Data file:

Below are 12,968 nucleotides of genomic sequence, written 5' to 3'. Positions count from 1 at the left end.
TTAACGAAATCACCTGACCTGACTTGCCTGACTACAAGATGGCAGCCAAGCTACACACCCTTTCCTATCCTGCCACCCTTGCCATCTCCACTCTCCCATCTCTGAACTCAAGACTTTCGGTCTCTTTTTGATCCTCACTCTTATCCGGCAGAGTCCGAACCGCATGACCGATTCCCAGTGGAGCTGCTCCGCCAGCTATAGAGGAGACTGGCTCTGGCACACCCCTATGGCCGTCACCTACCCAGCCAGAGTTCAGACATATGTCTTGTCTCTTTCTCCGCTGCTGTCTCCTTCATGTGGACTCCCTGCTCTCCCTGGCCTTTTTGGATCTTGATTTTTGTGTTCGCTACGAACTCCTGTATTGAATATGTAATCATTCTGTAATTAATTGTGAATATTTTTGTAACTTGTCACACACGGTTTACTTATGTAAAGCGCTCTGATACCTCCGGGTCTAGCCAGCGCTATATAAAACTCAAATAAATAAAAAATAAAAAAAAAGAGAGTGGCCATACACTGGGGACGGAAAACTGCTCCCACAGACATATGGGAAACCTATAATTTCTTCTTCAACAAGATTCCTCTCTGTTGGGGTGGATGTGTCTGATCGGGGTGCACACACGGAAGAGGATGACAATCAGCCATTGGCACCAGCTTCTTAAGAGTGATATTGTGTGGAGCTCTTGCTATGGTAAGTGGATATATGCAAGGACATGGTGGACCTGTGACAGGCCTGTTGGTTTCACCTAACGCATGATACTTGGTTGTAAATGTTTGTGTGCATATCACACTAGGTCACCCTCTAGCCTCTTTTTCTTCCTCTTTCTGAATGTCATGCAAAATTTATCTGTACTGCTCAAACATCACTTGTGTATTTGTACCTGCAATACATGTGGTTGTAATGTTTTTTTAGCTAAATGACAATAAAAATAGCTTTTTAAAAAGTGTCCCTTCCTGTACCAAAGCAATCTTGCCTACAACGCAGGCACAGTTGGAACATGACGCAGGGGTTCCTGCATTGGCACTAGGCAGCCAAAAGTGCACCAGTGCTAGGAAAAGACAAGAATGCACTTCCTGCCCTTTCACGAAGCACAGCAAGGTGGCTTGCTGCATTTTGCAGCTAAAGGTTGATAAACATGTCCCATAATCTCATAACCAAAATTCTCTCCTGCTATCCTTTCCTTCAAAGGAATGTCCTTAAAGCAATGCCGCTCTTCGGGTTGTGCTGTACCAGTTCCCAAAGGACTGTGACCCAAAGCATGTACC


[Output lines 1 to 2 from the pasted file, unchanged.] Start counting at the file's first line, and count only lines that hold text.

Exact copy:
Below are 12,968 nucleotides of genomic sequence, written 5' to 3'. Positions count from 1 at the left end.
TTAACGAAATCACCTGACCTGACTTGCCTGACTACAAGATGGCAGCCAAGCTACACACCCTTTCCTATCCTGCCACCCTTGCCATCTCCACTCTCCCATCTCTGAACTCAAGACTTTCGGTCTCTTTTTGATCCTCACTCTTATCCGGCAGAGTCCGAACCGCATGACCGATTCCCAGTGGAGCTGCTCCGCCAGCTATAGAGGAGACTGGCTCTGGCACACCCCTATGGCCGTCACCTACCCAGCCAGAGTTCAGACATATGTCTTGTCTCTTTCTCCGCTGCTGTCTCCTTCATGTGGACTCCCTGCTCTCCCTGGCCTTTTTGGATCTTGATTTTTGTGTTCGCTACGAACTCCTGTATTGAATATGTAATCATTCTGTAATTAATTGTGAATATTTTTGTAACTTGTCACACACGGTTTACTTATGTAAAGCGCTCTGATACCTCCGGGTCTAGCCAGCGCTATATAAAACTCAAATAAATAAAAAATAAAAAAAAAGAGAGTGGCCATACACTGGGGACGGAAAACTGCTCCCACAGACATATGGGAAACCTATAATTTCTTCTTCAACAAGATTCCTCTCTGTTGGGGTGGATGTGTCTGATCGGGGTGCACACACGGAAGAGGATGACAATCAGCCATTGGCACCAGCTTCTTAAGAGTGATATTGTGTGGAGCTCTTGCTATGGTAAGTGGATATATGCAAGGACATGGTGGACCTGTGACAGGCCTGTTGGTTTCACCTAACGCATGATACTTGGTTGTAAATGTTTGTGTGCATATCACACTAGGTCACCCTCTAGCCTCTTTTTCTTCCTCTTTCTGAATGTCATGCAAAATTTATCTGTACTGCTCAAACATCACTTGTGTATTTGTACCTGCAATACATGTGGTTGTAATGTTTTTTTAGCTAAATGACAATAAAAATAGCTTTTTAAAAAGTGTCCCTTCCTGTACCAAAGCAATCTTGCCTACAACGCAGGCACAGTTGGAACATGACGCAGGGGTTCCTGCATTGGCACTAGGCAGCCAAAAGTGCACCAGTGCTAGGAAAAGACAAGAATGCACTTCCTGCCCTTTCACGAAGCACAGCAAGGTGGCTTGCTGCATTTTGCAGCTAAAGGTTGATAAACATGTCCCATAATCTCATAACCAAAATTCTCTCCTGCTATCCTTTCCTTCAAAGGAATGTCCTTAAAGCAATGCCGCTCTTCGGGTTGTGCTGTACCAGTTCCCAAAGGACTGTGACCCAAAGCATGTACC